Shoulder Dislocation and Instability
The shoulder is a flexible and incredibly mobile joint within the body. However, because it can turn in many directions, it makes it a vulnerable joint to dislocate. A shoulder dislocation can occur as either a full or partial injury. In a partial dislocation, the head of the upper arm bone (humerus) sits partially out of the socket (glenoid). With a complete dislocation, it is all the way out of the socket. Both of these injuries can cause acute pain and instability of the shoulder.
A shoulder can dislocate in several directions – forward, backward or downward. Although the vast majority of dislocations is in a forward direction. Sometimes dislocation can tear tendons or ligaments, and it can damage nerves making it very painful.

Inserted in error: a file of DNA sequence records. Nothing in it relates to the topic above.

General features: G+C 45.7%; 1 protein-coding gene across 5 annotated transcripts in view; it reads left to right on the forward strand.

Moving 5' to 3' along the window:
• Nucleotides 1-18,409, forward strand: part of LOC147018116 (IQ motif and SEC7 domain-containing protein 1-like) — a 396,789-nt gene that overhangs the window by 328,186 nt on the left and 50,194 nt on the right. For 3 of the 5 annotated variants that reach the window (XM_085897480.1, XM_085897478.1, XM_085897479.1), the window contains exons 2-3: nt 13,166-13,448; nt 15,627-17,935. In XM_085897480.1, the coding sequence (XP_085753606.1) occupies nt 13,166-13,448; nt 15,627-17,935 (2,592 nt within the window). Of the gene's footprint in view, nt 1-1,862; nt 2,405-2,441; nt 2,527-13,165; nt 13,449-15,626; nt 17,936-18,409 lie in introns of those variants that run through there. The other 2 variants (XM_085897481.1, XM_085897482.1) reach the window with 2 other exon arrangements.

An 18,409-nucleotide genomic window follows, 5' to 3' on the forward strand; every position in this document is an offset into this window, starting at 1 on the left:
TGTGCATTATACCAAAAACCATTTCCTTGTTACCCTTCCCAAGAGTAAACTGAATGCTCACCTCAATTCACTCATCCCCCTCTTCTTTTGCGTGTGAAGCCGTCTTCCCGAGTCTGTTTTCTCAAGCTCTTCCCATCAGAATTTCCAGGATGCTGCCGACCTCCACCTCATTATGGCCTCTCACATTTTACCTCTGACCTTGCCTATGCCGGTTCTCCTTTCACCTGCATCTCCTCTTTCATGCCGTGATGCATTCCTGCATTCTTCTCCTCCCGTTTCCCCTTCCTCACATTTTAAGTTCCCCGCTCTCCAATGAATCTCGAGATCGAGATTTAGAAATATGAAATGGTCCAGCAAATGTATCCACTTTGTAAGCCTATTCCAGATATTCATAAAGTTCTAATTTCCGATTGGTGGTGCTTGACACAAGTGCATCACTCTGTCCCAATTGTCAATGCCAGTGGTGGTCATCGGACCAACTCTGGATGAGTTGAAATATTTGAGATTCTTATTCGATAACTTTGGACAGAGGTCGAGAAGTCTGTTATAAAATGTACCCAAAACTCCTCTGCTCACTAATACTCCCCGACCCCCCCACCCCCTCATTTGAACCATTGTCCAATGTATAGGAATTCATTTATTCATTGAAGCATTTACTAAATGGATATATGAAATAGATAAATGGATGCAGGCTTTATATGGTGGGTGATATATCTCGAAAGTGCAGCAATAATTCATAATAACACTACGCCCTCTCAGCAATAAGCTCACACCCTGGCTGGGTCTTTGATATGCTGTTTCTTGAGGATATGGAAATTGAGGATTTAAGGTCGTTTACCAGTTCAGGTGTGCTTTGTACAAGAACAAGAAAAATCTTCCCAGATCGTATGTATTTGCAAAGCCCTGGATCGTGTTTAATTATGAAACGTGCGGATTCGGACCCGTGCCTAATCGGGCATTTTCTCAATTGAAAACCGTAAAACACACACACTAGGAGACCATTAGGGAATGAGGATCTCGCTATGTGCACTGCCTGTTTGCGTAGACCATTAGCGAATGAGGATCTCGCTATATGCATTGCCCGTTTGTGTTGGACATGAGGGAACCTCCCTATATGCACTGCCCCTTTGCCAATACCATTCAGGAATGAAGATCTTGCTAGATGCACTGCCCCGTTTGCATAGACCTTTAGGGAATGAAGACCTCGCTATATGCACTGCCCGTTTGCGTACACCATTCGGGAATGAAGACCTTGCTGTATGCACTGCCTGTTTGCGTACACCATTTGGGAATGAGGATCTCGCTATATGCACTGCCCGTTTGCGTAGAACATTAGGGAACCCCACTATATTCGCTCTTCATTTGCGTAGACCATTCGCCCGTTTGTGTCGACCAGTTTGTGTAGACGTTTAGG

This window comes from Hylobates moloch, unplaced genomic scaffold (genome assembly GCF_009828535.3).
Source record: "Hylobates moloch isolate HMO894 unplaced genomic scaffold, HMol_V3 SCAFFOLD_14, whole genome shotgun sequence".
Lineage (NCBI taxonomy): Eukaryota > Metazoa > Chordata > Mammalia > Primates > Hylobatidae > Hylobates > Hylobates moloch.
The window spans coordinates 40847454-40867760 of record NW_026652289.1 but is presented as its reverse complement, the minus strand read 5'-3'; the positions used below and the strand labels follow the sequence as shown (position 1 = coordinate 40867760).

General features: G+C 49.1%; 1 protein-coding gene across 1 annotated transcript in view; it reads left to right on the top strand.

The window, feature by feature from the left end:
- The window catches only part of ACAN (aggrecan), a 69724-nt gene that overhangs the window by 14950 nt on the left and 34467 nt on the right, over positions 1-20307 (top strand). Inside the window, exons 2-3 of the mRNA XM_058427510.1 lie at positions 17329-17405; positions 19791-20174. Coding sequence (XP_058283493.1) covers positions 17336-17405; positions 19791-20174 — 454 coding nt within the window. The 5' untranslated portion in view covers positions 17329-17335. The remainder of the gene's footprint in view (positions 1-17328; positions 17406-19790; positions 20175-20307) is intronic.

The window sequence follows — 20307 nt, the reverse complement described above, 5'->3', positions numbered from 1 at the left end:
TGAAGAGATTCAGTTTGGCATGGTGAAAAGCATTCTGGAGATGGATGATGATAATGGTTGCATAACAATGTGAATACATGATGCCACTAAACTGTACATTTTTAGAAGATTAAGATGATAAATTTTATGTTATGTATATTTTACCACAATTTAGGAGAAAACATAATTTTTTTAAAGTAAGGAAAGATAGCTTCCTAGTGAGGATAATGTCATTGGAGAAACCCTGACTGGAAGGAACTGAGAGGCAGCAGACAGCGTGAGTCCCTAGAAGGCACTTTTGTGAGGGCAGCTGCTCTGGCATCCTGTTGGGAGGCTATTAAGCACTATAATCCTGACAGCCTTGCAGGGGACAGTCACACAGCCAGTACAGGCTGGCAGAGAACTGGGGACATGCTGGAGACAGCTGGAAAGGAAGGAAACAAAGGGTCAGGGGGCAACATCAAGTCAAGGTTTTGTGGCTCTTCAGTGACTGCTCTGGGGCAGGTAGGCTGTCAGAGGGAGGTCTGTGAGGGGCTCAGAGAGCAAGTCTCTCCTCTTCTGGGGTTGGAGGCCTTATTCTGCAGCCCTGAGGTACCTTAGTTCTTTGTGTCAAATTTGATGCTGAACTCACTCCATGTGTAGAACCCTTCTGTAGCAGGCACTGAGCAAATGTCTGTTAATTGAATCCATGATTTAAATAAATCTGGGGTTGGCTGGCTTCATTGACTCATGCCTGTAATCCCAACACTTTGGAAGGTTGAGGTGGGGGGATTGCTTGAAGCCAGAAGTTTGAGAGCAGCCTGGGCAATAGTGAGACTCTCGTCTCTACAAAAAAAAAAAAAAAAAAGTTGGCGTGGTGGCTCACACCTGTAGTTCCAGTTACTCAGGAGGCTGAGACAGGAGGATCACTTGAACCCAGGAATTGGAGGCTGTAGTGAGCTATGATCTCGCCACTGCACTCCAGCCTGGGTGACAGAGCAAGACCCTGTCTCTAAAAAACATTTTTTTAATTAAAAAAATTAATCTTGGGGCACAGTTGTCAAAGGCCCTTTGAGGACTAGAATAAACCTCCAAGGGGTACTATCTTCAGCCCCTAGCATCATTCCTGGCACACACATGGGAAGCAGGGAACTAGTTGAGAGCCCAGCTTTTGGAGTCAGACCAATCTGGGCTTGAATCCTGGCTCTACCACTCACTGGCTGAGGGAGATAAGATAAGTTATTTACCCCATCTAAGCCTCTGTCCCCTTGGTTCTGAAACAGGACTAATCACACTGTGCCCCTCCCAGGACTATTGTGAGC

A dislocated shoulder will show signs of swelling, numbness, weakness and bruising. Also, muscles may undergo spasm from the dislocation, which will intensify the pain.
Instability occurs when the shoulder dislocates repeatedly or you experience feelings that the shoulder is going to dislocate with your arms in certain positions.
A dislocation can be caused by a sudden pulling or an unexpected force going through the shoulder, such as in rugby, skiing and other contacts sports.
The initial treatment for a dislocated shoulder is to place the ball of the upper arm bone back into the socket; this is called ‘closed reduction.’ Pain will cease almost immediately. The shoulder will then be immobilized using a sling or strap for several weeks. A cold compress can be used several times a day to help the pain and swelling to go down.
Rehabilitation exercises can help to restore the normal range of function in the shoulder and prevent it from happening again. However surgery may be required to repair or tighten the torn or stretched ligaments.